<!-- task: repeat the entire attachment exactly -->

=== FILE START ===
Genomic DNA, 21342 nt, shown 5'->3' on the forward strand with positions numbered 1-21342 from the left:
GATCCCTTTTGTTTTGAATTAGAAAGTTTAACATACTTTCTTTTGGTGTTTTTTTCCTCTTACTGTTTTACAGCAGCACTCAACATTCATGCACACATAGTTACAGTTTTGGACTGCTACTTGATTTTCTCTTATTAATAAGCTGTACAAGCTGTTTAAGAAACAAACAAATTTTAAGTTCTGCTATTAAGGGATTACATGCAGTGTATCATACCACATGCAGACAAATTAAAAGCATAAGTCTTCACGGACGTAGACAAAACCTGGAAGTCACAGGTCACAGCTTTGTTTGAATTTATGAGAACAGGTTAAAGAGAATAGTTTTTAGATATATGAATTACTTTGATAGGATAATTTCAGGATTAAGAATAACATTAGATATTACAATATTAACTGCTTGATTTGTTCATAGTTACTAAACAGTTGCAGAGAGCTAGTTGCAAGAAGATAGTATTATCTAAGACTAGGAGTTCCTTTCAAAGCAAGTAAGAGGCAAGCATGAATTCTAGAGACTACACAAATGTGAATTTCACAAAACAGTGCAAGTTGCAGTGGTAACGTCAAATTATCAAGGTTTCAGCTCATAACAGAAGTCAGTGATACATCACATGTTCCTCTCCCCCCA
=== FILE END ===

Genomic DNA, 21342 nt, shown 5'->3' on the forward strand with positions numbered 1-21342 from the left:
GATCCCTTTTGTTTTGAATTAGAAAGTTTAACATACTTTCTTTTGGTGTTTTTTTCCTCTTACTGTTTTACAGCAGCACTCAACATTCATGCACACATAGTTACAGTTTTGGACTGCTACTTGATTTTCTCTTATTAATAAGCTGTACAAGCTGTTTAAGAAACAAACAAATTTTAAGTTCTGCTATTAAGGGATTACATGCAGTGTATCATACCACATGCAGACAAATTAAAAGCATAAGTCTTCACGGACGTAGACAAAACCTGGAAGTCACAGGTCACAGCTTTGTTTGAATTTATGAGAACAGGTTAAAGAGAATAGTTTTTAGATATATGAATTACTTTGATAGGATAATTTCAGGATTAAGAATAACATTAGATATTACAATATTAACTGCTTGATTTGTTCATAGTTACTAAACAGTTGCAGAGAGCTAGTTGCAAGAAGATAGTATTATCTAAGACTAGGAGTTCCTTTCAAAGCAAGTAAGAGGCAAGCATGAATTCTAGAGACTACACAAATGTGAATTTCACAAAACAGTGCAAGTTGCAGTGGTAACGTCAAATTATCAAGGTTTCAGCTCATAACAGAAGTCAGTGATACATCACATGTTCCTCTCCCCCCA